The Molecular Assemblies story began more than 30 years ago when Dr. J. William Efcavitch and Curt Becker recognized the limitations of the chemical-based method of DNA synthesis. The process relies on harsh chemicals that both damage the DNA and produce high volumes of toxic waste, limiting the lengths and the quality of the DNA. That’s what inspired both of them to found Molecular Assemblies in 2013 and advance a new enzymatic approach to DNA synthesis. Their approach promises to produce long, high quality DNA, fast, affordably in a more environmentally friendly way.
With a highly-experienced executive and scientific team and an expansive intellectual property portfolio, Molecular Assemblies has attracted investments from Agilent Technologies, Cavendish Impact Capital Fund, Eleven Two Capital, Keshif Ventures, Genomics Investment Syndicate, Newport Holdings, LP, and Alexandria Venture Investments, having raised $2.3 Million in seed funding in December. They were also recognized as a leader in innovation by CONNECT, an innovation company accelerator in San Diego.
Unconstrained by scale, format or platform, Molecular Assemblies’ enzymatic synthesis process is broadly applicable across new and emerging industries, including industrial synthetic biology and precision medicine, as well as emerging applications of DNA for data storage, nanomachines and bio-based electronics.
To learn more, we interviewed Biotech Veteran Michael J. Kamdar, CEO and director of Molecular Assemblies, who will be joining the Panel Discussion on the Future of DNA Synthesis (Sponsored by Molecular Assemblies) at SynBioBeta SF 2017 on October 3rd.
Why is synthetic biology such an exciting field to be part of at the moment?
We believe that current advances in synthetic biology will be transformative across many different industries. These advances will not only drive biology and scientific innovation to new diagnostics and therapeutics but also have enormous effects on the agriculture, chemicals, electronics and data storage industries.
Looking forward, in which area of synthetic biology do you see the most potential for growth?
We see substantial growth in DNA synthesis. As new enzymatic approaches advance, this will enable the field to further expand the applications of DNA.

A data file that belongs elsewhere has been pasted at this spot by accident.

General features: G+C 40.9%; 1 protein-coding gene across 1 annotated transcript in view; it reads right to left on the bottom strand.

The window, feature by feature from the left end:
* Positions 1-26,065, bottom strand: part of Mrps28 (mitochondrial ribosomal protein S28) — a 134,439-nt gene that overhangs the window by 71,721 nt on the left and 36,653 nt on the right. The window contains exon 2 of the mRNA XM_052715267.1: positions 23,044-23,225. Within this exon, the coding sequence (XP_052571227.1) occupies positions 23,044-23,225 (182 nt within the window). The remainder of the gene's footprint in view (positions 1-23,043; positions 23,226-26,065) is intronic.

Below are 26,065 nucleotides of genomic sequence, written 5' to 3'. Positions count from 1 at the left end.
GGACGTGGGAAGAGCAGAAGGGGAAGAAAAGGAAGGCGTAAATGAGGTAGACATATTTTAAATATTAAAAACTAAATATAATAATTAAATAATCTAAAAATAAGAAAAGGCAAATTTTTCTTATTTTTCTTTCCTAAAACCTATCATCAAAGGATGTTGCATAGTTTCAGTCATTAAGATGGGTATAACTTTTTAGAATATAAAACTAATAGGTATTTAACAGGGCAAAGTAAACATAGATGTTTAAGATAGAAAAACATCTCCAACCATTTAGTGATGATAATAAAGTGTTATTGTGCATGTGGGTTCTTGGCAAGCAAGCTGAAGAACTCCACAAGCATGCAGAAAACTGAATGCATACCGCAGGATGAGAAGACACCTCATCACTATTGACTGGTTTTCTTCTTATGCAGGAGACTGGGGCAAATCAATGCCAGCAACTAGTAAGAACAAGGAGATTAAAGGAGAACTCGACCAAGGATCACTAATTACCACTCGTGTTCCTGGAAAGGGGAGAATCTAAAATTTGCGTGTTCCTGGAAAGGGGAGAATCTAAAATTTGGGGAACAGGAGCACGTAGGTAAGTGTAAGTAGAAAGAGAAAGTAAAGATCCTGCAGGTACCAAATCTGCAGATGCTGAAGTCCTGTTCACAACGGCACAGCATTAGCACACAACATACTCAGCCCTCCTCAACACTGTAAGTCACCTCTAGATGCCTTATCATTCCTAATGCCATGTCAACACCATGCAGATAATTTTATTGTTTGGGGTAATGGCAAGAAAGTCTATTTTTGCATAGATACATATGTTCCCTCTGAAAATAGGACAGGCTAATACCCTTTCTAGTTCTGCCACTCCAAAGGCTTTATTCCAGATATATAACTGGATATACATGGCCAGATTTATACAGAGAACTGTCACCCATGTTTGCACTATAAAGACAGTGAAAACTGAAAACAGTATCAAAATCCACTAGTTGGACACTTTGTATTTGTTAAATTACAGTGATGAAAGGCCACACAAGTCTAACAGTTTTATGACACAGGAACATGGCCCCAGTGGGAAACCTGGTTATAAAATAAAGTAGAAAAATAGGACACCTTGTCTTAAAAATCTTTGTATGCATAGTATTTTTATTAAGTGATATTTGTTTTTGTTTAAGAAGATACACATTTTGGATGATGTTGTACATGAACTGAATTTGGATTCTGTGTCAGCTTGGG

Where do you see the biggest opportunities for synthetic DNA in the US?
We see opportunities across many different sectors over time, enabled by our ability to synthesize long ssDNA at both femtomole and multiple micromolar scales. In the near term, we anticipate utilities in CRISPR-Cas, targeted therapeutics and diagnostics. Direct synthesis of gene length DNA will greatly enhance the production of multigene constructs needed by the agriculture and metabolic engineering industries. Further downstream, we see applications in nanotechnology and data storage.
Can you tell us about your projects at Molecular Assemblies?
Molecular Assemblies is developing a completely novel, sustainable, multi-scale, enzymatic synthesis technology for producing long, high quality ssDNA molecules that can either be used as is or assembled into dsDNA constructs.
What challenges persist in your field, and what progress has your team – or other peers – made in overcoming them?
Start-up companies, universally, need to convince others (investors, partners, academia) that their approach/technology unique and beneficial to ensure adequate funding as well as to attract talent. At Molecular Assemblies, we have been successful in proving our enzymatic approach is beneficial which has resulted in strong academic relationships, attraction of great talent and funding for our efforts.
What are the upcoming milestones and long-term priorities for your company?
Successful demonstration of multiple rounds (>200 bases) of enzymatic incorporation of all four nucleotide bases.
What are you most looking forward to at SynBioBeta SF 2017?
The spirit of interaction and collaboration that exists. It is always great to connect/reconnect with colleagues who have a similar passion to advance synthetic biology.0